Psychotherapy

A View of Psychotherapy

‘Psychotherapy’, ‘Counselling’, and ‘Counselling Psychology’ offer ways to explore personal experiences in order to increase individual understanding, allow emotional healing, assist recovery from difficulties, and deepen relationships, including our relationship to life itself.

No one is an expert on how to live. I suggest that when searching for a counsellor, psychologist, or therapist, a potential client might consider navigating with their ‘felt sense’ in order to find a person that they feel they will be able to relate to, someone who is open to self-examination as well as interested in the worlds of other people. Although the practitioner’s experience, education, and credentials may be important, this is a person-to-person relationship before it is anything else. As in any relationship, client and therapist need to ask themselves, ‘can I engage with this person’? Research consistently shows that no matter what other useful and important things are offered in therapy, its effectiveness rests upon the person-to-person human relationship between client and therapist. Even if the session is via skype or on the telephone, the interaction between the people remains a crucial vehicle for change.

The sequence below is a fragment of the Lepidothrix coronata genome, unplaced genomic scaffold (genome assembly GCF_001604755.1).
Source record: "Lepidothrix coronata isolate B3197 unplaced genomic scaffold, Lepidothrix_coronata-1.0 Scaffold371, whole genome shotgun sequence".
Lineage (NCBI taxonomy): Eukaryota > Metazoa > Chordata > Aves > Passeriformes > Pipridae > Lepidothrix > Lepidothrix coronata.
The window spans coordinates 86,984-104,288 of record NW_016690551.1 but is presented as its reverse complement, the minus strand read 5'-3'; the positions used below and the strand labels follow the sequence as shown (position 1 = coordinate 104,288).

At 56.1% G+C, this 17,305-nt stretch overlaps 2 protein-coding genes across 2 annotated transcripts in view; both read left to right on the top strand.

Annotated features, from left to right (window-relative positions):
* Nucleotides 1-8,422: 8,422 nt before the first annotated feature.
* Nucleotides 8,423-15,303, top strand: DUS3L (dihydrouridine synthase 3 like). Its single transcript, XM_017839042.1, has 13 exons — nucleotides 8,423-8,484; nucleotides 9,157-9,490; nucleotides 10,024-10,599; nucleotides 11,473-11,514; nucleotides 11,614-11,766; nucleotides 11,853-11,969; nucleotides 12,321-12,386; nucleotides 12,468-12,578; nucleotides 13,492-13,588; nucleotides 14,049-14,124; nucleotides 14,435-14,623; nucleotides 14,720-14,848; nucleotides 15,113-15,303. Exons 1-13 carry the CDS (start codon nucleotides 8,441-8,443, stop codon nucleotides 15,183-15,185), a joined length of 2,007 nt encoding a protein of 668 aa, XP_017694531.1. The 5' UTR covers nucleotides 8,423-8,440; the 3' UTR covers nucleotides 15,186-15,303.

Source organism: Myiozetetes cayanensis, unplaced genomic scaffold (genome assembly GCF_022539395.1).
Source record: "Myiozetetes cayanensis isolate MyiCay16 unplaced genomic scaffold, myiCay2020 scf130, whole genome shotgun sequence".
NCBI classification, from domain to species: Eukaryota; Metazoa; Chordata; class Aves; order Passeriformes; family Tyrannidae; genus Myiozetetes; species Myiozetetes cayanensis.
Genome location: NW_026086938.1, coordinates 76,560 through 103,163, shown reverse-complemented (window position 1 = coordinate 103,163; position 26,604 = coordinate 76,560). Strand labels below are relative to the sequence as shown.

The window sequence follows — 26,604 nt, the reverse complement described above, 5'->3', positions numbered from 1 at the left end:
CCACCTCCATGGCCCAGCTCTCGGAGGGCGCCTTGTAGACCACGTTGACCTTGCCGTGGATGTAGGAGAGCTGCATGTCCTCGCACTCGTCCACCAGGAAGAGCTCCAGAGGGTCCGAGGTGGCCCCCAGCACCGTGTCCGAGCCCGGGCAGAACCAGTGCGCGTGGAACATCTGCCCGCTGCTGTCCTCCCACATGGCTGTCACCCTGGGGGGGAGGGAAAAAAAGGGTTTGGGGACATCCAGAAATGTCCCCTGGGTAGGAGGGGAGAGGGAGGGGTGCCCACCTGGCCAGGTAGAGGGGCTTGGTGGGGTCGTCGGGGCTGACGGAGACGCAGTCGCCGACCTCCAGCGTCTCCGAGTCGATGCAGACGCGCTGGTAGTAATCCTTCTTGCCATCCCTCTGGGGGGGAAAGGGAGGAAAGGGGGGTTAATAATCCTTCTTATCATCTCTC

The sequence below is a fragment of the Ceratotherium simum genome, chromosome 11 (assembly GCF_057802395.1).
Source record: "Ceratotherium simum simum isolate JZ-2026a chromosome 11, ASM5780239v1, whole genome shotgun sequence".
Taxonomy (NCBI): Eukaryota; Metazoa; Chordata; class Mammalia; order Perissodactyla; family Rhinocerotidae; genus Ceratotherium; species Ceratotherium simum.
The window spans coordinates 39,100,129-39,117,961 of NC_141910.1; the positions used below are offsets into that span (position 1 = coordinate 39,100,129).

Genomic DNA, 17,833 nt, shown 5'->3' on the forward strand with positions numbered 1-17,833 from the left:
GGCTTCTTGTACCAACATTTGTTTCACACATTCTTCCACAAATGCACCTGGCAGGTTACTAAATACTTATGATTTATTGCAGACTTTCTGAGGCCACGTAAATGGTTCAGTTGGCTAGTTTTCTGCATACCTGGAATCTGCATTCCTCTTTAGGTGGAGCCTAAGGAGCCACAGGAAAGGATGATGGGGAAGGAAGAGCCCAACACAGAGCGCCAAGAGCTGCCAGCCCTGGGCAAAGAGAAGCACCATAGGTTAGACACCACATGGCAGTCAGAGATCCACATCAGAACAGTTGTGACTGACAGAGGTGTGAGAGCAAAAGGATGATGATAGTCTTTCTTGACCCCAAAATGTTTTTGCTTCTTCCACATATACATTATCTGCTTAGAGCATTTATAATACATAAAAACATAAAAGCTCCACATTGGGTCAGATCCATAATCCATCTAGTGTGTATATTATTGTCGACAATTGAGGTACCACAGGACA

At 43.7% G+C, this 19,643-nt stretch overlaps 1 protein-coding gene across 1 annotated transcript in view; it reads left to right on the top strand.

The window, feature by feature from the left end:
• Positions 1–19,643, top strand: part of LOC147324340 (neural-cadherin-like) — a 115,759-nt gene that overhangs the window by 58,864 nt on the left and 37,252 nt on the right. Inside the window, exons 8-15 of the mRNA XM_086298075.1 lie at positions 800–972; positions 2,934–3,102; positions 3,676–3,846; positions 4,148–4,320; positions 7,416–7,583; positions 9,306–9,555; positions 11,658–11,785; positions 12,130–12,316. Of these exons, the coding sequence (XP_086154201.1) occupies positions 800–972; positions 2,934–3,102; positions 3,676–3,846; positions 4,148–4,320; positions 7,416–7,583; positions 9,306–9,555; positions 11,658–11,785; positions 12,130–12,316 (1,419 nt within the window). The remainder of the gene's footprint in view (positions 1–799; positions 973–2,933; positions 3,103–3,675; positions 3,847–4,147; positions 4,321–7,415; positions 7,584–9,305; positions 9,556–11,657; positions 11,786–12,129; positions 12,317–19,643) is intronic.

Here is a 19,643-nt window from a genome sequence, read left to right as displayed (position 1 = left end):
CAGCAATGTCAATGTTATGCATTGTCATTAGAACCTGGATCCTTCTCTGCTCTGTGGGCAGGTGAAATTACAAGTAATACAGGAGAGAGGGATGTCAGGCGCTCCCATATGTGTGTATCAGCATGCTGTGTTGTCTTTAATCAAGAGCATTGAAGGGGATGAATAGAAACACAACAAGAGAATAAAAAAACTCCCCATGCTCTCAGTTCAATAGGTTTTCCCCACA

For me, psychotherapy is also a dialogue of depth. No matter how the problem or issue initially presents itself, it often connects to important life questions about how we want to live, and what is meaningful to us. These ‘existential’ questions make us human and inspire us to contemplate together.

Therapy incorporates qualities such as attentiveness, compassion, courage, and honesty. It is sometimes a challenging, but always respectful, engagement with another person.

My practice incorporates a democratic approach that accepts and welcomes back aspects of the self that are often judged, exiled and ostracised, by ourselves and others. Therapy helps us to develop creative actions and more satisfying ways of living day-to-day. Explorations in therapy lead to action steps in life.

Therapy is ideally a refuge where we can slow down and dwell with something that is initially confusing and unclear until it gradually reveals itself. This revelation usually brings relief we can feel, and enables new choices and opportunities in our life situations. Being able to live from our unique sense of authenticity increases our experience of self-worth. Each client decides how they would like to work, but presumably including all levels – cognitive, behavioural, relational & emotional – in order to achieve lasting change.

Greg Madison, PhD